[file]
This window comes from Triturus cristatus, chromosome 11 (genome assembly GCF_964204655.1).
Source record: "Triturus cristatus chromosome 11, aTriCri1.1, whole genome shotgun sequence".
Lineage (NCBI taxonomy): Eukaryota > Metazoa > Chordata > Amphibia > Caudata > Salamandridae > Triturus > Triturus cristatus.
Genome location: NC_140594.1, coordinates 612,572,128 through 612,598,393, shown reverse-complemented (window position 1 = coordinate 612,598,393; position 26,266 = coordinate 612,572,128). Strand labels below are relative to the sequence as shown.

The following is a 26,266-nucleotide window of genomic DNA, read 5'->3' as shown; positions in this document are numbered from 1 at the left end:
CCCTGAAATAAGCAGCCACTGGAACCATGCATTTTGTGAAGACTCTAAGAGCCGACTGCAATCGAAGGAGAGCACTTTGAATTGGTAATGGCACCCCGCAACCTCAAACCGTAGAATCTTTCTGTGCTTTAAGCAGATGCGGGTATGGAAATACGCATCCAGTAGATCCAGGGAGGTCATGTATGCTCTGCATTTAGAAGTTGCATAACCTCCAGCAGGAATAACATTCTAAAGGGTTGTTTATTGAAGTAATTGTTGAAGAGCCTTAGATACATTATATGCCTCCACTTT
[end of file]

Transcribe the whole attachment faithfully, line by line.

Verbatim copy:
This window comes from Triturus cristatus, chromosome 11 (genome assembly GCF_964204655.1).
Source record: "Triturus cristatus chromosome 11, aTriCri1.1, whole genome shotgun sequence".
Lineage (NCBI taxonomy): Eukaryota > Metazoa > Chordata > Amphibia > Caudata > Salamandridae > Triturus > Triturus cristatus.
Genome location: NC_140594.1, coordinates 612,572,128 through 612,598,393, shown reverse-complemented (window position 1 = coordinate 612,598,393; position 26,266 = coordinate 612,572,128). Strand labels below are relative to the sequence as shown.

The following is a 26,266-nucleotide window of genomic DNA, read 5'->3' as shown; positions in this document are numbered from 1 at the left end:
CCCTGAAATAAGCAGCCACTGGAACCATGCATTTTGTGAAGACTCTAAGAGCCGACTGCAATCGAAGGAGAGCACTTTGAATTGGTAATGGCACCCCGCAACCTCAAACCGTAGAATCTTTCTGTGCTTTAAGCAGATGCGGGTATGGAAATACGCATCCAGTAGATCCAGGGAGGTCATGTATGCTCTGCATTTAGAAGTTGCATAACCTCCAGCAGGAATAACATTCTAAAGGGTTGTTTATTGAAGTAATTGTTGAAGAGCCTTAGATACATTATATGCCTCCACTTT